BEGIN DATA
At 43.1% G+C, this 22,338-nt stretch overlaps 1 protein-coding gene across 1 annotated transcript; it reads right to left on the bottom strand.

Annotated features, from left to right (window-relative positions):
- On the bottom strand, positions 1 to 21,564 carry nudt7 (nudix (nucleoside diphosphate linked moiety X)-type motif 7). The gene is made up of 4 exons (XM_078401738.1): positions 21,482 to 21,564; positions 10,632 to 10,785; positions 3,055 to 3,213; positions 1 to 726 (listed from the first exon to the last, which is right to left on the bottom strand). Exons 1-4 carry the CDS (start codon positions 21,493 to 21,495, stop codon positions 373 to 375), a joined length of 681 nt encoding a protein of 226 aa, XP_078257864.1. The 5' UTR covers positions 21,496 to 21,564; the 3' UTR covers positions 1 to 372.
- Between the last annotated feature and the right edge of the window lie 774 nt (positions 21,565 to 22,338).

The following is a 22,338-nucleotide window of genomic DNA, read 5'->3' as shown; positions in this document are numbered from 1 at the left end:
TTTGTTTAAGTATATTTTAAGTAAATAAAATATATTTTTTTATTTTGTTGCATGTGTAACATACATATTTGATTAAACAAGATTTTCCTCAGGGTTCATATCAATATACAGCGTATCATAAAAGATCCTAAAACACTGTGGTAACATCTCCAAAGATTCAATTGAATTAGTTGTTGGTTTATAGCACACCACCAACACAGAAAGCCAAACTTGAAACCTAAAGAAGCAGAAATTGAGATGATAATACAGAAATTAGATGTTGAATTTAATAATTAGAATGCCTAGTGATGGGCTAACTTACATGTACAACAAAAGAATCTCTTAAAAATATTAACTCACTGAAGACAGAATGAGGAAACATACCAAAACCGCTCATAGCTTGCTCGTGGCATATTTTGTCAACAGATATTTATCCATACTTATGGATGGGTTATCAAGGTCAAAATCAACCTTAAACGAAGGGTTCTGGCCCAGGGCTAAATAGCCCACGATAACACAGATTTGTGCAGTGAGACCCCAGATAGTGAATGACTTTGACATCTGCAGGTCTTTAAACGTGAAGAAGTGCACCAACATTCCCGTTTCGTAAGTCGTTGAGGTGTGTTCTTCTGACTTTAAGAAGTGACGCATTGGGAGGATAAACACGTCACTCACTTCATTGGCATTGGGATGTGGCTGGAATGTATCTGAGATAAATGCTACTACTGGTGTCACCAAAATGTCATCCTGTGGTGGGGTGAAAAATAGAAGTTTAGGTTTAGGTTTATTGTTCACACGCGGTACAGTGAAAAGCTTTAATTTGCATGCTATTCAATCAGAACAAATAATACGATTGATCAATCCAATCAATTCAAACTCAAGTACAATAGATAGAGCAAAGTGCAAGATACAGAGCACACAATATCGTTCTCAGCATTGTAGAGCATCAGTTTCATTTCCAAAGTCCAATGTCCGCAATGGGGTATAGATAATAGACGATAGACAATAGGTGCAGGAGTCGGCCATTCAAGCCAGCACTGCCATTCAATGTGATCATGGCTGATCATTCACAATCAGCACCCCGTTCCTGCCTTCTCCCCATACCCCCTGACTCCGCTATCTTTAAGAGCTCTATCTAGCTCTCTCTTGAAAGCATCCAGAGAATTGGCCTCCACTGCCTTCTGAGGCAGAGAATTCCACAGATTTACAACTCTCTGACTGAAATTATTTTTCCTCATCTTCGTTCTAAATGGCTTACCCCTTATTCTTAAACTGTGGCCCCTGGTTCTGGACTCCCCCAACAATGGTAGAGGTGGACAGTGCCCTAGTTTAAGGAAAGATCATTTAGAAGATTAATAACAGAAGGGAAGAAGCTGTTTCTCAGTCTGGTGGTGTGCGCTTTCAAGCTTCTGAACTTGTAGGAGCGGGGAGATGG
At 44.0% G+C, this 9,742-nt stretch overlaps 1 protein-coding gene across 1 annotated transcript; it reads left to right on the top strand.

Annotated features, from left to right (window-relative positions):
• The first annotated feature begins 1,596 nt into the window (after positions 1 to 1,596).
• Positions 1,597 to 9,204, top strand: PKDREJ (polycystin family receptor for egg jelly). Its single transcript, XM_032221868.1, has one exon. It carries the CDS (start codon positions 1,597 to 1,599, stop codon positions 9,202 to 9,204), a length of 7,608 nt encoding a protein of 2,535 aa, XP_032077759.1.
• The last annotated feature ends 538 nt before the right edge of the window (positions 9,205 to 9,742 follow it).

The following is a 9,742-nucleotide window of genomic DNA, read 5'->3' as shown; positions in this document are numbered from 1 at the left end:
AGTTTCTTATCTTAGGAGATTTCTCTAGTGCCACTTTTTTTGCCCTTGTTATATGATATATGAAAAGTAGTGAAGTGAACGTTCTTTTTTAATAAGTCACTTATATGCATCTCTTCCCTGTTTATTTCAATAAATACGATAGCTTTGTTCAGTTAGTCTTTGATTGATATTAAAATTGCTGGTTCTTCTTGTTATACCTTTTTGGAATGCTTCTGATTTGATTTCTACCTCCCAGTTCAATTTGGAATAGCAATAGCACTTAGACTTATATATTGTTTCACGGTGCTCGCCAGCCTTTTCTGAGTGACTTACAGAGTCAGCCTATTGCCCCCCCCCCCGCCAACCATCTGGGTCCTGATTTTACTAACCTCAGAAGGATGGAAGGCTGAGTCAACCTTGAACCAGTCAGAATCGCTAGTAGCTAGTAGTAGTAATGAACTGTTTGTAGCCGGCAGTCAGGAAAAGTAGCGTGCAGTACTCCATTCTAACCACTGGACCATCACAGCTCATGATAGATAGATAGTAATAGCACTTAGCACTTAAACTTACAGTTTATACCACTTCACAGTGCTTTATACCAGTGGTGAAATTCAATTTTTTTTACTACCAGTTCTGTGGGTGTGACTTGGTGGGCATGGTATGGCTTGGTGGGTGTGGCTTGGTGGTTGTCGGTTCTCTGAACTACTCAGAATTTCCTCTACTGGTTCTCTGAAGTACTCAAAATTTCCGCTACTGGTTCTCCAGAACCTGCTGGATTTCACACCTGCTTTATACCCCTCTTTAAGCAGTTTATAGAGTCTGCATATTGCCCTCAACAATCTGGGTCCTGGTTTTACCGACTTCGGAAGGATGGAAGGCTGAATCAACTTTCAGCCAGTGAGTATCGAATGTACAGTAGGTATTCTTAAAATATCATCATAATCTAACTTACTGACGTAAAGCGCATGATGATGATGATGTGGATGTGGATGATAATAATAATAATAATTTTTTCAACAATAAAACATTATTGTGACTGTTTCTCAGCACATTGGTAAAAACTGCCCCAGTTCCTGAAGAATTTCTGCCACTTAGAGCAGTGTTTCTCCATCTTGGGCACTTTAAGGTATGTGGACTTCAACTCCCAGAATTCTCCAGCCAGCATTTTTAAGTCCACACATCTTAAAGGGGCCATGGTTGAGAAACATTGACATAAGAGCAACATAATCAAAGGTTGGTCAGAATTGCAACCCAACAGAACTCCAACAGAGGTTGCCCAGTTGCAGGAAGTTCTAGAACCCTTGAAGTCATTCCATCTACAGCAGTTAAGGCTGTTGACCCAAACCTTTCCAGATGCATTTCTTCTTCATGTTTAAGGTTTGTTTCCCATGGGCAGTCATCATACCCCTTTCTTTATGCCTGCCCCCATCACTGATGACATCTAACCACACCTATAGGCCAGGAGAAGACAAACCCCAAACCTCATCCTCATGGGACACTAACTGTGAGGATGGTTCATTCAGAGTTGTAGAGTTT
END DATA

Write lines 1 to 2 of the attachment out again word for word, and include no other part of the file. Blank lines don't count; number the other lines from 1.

At 43.1% G+C, this 22,338-nt stretch overlaps 1 protein-coding gene across 1 annotated transcript; it reads right to left on the bottom strand.

Annotated features, from left to right (window-relative positions):